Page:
The Roar

Review: Jack Ryan

Has Amazon hit the jackpot with their new action thriller in the form of the iconic Tom Clancy character?

Every year the bloated, super rich film and television industry pumps out a few action thrillers shows full of big explosions, intense fist fights, and game changing plot twists. These shows are so common in today’s age that they often get lumped into the same pile and few rise above the pack. The last spy action thriller to prove itself was Homeland. But now, Amazon might have a show to rival some of the best action shows in recent memory, and it comes in the form of Jack Ryan.

Tom Clancy’s iconic C.I.A. analyst hit the small screen for the first time on Aug. 31. The “American James Bond,” as he is sometimes called, has appeared in five Hollywood films since 1990, and has been portrayed by such greats as Alec Baldwin and Harrison Ford. The new Jack Ryan show boasts a new actor, John Krasinski. Krasinski makes his first appearance on T.V. since his role as Jim on The Office. He was offered the role of Jack Ryan mostly because of his performance in Michael Bay’s 13 Hours, where Krasinski played a similar character.

The story follows Ryan when he stumbles upon a suspicious series of bank transfers that pulls him from the safety of his desk job and thrusts him into a dangerous cat and mouse game across Europe and the Middle East with a rising terrorist leader who is planning a devastating attack against the U.S. and its allies. Along the way, Ryan negotiates a new boss, James Greer, and a new girlfriend, Cathy Mueller, who are also characters from the Tom Clancy books.

Things that were good: As far as action and drama goes, the show does very well, with increasingly dangerous missions and events as the season goes on that culminate in a pulse pounding climax. The show also brings a unique view, by following the main terrorist and developing his character so viewers can see how a young boy from Syria is changed and turned into a radical. The big thing that the show succeeds at is realism. The locations are plausible, and it shows strategies that real terrorists use to carry out attacks. The way that the C.I.A. operates is very realistic, and the way that they deal with defending attacks is spot on.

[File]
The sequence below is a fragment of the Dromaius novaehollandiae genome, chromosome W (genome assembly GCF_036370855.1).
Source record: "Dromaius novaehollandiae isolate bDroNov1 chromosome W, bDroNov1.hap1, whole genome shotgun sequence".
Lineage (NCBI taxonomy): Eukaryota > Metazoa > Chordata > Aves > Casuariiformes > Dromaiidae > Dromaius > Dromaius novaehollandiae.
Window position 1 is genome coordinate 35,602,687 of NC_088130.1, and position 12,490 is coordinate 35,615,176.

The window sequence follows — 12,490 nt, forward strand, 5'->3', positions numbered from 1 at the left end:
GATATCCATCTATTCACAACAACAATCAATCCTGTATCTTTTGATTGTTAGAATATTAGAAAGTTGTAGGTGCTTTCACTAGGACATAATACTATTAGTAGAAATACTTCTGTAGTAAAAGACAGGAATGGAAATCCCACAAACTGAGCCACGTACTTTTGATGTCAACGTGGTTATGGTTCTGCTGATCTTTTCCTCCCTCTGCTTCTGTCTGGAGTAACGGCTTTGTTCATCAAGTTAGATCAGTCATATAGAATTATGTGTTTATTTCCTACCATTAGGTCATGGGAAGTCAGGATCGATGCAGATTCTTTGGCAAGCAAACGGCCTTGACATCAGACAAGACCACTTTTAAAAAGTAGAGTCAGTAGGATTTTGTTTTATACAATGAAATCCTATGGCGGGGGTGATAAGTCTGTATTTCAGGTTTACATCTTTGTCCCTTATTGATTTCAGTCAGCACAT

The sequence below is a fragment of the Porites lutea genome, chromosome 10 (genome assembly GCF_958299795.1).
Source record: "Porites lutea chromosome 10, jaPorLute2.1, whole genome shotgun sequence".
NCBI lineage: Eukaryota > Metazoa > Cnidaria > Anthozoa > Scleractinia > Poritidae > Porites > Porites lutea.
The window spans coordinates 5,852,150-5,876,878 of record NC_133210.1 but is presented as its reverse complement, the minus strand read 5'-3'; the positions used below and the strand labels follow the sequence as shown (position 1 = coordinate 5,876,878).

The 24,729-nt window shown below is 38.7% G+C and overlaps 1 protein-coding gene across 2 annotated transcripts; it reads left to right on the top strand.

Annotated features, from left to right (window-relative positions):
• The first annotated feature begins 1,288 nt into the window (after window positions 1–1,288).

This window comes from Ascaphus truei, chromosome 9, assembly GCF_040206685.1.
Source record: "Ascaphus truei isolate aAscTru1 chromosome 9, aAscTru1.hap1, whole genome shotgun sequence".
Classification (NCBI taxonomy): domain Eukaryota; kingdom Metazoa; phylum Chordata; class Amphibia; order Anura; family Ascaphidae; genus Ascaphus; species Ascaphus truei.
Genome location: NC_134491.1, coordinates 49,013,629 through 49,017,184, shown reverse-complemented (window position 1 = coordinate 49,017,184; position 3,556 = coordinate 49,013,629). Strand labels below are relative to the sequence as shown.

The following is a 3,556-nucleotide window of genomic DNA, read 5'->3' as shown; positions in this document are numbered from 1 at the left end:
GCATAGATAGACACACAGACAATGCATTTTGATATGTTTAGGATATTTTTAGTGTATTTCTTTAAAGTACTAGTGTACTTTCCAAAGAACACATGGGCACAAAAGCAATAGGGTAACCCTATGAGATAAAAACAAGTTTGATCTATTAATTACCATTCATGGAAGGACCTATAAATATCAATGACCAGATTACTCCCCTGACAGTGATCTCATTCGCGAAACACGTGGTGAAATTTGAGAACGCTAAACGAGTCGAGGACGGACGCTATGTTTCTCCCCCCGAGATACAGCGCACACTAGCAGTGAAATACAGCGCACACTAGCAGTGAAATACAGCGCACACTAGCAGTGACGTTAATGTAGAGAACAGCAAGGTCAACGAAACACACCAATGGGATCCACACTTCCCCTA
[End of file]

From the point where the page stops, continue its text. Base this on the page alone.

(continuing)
Things that were not good: The show has periods where it gets a little slow, and it feels like the characters are just sort of waiting for the next action sequence to come around. The pilot episode is a little slow in that sense, but it picks up as the season goes on. At times, the dialog is a little flat and could use a little more zip, A) because that is more believable to how these people would talk, and B) because it generally makes the dialog more interesting. For all the show’s realism, there are only one or two moments where, for the sake of pushing the plot forward, they make things a little farfetched. It isn’t that big of problem, but if you’re paying attention, it can stick out a little bit.

With this in mind, we revert to an important question: Is Jack Ryan the next Homeland? The answer is “not really.” That’s not to say that the show isn’t good; it’s actually a good, solid, action thriller. However, it a little less like Homeland than I had anticipated. There is more action and less tradecraft and actual spy work, which doesn’t make it worse, it just makes it different.

Jack Ryan may not be the next big show of the decade, but it succeeds in its goal of being a realistic spy – action show that delivers on plot twists and action scenes. So, if you have an interest in this subject, have any desire to go into the intelligence community, or just need a new show to watch this fall, don’t miss the Amazon original Jack Ryan.

My Final Score for season 1 of Jack Ryan: 3.5 out of 5 Stars

My Scale:

5 Stars: Excellent

4 Stars: Great

3 Stars: good

2 Stars: OK

1 Star: bad

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